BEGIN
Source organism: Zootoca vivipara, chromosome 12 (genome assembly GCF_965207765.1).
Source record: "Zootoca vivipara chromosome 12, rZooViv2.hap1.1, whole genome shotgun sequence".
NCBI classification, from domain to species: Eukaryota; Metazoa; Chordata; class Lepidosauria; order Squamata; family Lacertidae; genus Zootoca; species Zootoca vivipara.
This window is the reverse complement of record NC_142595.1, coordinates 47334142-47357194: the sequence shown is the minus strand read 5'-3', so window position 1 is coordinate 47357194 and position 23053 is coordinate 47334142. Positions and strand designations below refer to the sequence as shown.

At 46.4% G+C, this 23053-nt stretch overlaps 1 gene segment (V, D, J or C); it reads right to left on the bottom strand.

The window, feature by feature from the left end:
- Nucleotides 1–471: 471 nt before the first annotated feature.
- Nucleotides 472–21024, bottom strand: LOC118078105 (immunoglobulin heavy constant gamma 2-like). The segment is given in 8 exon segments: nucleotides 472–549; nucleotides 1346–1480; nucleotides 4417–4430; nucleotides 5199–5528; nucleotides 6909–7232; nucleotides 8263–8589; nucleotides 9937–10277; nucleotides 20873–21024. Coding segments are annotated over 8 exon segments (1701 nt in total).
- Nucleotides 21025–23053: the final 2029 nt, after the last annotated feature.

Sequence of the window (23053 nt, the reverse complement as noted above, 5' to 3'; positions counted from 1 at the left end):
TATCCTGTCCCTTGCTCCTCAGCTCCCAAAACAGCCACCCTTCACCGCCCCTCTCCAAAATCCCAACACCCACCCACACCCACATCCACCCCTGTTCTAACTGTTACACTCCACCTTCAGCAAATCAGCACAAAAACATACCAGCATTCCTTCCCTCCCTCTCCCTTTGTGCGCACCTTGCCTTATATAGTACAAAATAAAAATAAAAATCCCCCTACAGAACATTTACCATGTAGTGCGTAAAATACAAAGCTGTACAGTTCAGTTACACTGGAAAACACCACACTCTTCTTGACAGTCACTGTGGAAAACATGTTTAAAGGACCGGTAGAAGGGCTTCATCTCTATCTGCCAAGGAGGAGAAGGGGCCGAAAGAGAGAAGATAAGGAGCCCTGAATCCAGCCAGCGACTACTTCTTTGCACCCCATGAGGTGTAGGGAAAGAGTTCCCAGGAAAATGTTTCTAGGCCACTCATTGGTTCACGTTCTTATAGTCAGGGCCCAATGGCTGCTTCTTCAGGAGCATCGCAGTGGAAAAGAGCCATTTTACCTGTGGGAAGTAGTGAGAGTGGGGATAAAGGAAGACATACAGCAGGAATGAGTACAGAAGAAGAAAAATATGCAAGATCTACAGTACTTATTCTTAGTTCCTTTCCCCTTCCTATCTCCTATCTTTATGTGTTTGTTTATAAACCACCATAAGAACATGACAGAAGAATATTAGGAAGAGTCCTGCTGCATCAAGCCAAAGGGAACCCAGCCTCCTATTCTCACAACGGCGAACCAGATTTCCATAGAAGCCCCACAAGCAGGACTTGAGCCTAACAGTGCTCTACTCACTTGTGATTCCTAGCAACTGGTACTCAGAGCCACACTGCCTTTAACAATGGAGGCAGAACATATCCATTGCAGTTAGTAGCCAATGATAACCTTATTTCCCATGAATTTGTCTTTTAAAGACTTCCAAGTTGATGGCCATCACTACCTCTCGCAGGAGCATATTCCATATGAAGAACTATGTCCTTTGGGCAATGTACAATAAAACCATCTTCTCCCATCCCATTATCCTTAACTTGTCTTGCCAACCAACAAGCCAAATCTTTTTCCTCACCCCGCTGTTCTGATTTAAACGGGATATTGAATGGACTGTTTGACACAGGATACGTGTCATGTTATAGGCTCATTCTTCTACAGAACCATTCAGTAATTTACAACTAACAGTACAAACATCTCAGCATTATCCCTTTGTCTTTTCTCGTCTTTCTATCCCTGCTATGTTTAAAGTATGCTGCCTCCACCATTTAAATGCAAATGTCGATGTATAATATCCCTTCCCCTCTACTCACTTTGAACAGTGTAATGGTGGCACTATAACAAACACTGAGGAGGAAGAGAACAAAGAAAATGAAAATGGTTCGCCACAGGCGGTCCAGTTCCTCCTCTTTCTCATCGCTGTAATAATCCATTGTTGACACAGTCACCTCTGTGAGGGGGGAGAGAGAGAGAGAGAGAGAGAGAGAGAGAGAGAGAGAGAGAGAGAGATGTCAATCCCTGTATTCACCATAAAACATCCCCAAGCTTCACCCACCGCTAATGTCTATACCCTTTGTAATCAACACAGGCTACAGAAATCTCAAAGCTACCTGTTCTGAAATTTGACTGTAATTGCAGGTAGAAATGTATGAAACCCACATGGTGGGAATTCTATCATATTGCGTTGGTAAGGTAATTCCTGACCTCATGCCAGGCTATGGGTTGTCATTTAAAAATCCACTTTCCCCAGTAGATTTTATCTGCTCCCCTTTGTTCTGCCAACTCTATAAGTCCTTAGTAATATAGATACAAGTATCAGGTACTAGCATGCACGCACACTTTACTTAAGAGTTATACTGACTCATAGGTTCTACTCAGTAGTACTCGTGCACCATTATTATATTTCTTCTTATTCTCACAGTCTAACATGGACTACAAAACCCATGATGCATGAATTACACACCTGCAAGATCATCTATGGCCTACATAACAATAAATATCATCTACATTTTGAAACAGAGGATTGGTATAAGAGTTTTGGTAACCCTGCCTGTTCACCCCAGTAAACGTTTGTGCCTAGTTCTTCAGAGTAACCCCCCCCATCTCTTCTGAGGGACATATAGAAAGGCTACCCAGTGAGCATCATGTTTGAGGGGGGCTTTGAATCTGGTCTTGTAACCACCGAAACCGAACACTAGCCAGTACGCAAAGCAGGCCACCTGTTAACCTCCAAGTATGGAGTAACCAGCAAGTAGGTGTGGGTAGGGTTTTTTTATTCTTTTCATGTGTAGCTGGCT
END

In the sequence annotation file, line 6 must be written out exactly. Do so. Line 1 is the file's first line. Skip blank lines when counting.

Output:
The window, feature by feature from the left end: